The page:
1/ crushing the malt
The grains of malt are crushed between precisely adjusted rollers to release the starch and the flavours and aromas of the malt for the subsequent brewing stages. The crushing process is fine-tuned to the size of the grain to preserve the bran, which will function as a natural filter.
2/ producing the mash
Water is added to the ground malt or grist, and the resulting mixture, now called mash, is gradually heated from 50°C to 80°C so that enzymes released from the malt can get to work converting the starch into sugars.
The mash has now been mixed with water and is pumped into a filtration basin. At this stage, the liquid wort is separated from the solid bran. The bran will be used as cattle feed and the wort, with its valuable sugars and flavours, is carefully pumped into the boiling kettle.
The wort now boils for an hour-and-a-quarter at a temperature of 100°C. At this stage the hops are added in quantities determined by how bitter the brewer would like the finished beer to be. The blend of wort and hops is now cooled down with the aid of a plate cooler.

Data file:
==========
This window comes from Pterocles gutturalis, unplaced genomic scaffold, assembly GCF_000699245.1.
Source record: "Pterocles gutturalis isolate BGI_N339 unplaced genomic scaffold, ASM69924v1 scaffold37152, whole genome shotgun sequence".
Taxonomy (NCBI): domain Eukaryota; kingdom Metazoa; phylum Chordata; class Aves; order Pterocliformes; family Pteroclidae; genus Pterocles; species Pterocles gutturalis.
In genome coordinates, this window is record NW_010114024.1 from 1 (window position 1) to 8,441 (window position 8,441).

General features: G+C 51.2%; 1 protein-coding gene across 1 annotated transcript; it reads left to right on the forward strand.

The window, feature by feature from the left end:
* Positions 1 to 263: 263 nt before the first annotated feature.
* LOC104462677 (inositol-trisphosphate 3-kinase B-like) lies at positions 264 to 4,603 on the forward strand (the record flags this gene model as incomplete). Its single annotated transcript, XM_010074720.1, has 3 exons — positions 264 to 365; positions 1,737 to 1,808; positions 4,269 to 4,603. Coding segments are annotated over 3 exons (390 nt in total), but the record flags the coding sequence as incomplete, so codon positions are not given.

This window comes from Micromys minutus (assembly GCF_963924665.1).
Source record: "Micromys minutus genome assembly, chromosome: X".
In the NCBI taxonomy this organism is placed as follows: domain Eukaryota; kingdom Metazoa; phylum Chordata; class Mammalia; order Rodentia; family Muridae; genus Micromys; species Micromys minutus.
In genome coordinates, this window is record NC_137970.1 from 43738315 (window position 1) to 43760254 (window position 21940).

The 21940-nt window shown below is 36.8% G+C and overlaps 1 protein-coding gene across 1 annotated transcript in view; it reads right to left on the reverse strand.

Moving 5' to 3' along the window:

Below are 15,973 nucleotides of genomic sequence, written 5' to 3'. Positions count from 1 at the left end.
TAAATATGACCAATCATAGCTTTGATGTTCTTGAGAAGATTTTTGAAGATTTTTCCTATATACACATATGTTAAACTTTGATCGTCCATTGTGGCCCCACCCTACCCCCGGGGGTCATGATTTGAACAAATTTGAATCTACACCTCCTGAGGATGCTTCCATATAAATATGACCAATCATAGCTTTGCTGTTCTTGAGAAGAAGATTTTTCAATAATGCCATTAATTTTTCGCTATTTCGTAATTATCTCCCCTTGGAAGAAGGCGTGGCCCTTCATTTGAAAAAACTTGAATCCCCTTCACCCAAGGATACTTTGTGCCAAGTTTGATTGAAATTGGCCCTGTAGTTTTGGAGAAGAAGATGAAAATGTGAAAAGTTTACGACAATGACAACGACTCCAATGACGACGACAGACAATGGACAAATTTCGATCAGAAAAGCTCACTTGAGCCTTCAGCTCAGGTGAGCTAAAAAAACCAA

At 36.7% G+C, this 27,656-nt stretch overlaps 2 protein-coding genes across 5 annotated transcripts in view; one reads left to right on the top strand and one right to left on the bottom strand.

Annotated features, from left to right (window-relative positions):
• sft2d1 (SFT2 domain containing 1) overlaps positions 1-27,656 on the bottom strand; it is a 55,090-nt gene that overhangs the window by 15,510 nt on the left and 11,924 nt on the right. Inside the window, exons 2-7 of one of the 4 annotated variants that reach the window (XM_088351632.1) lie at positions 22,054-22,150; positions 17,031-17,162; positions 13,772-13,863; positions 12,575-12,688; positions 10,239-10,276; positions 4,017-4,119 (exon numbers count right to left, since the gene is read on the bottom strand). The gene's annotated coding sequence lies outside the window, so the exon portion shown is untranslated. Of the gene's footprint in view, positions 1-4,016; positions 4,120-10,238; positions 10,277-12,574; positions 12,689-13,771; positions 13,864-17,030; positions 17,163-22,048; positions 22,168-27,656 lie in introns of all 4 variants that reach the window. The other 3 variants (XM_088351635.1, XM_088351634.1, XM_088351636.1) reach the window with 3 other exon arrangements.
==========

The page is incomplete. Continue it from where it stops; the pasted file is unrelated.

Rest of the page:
5/ main fermentation
In the fermentation tanks the yeast will provide the beers of Brasserie de Silly with their unique flavour as they morph sugars into alcohol. The length of this stage depends on the type of beer: 10 to 11 days at 12°C for bottom fermentation (Pils, Pils Bio), or five to six days at around 22°C in the case of top fermentation.
6/ cold storage
The beer is now maturing and will spend between three weeks and a month at a temperature of 0°C depending on the fermentation method. In the cold storage phase the beer undergoes a moderate fermentation that converts the residual sugars into alcohol.
A number of Silly beers, including the Pils, are filtered to improve clarity. The beer is now ready to be bottled or pumped into barrels.
Specific beers make their way to the refermentation chamber after bottling so they can re-ferment in the bottle.
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The last stage uses several bottling lines. The beer now goes into bottles of 25, 33 or 75cl or 1.5 l or is used to fill barrels with volumes of 20, 25, 30 or 50 l.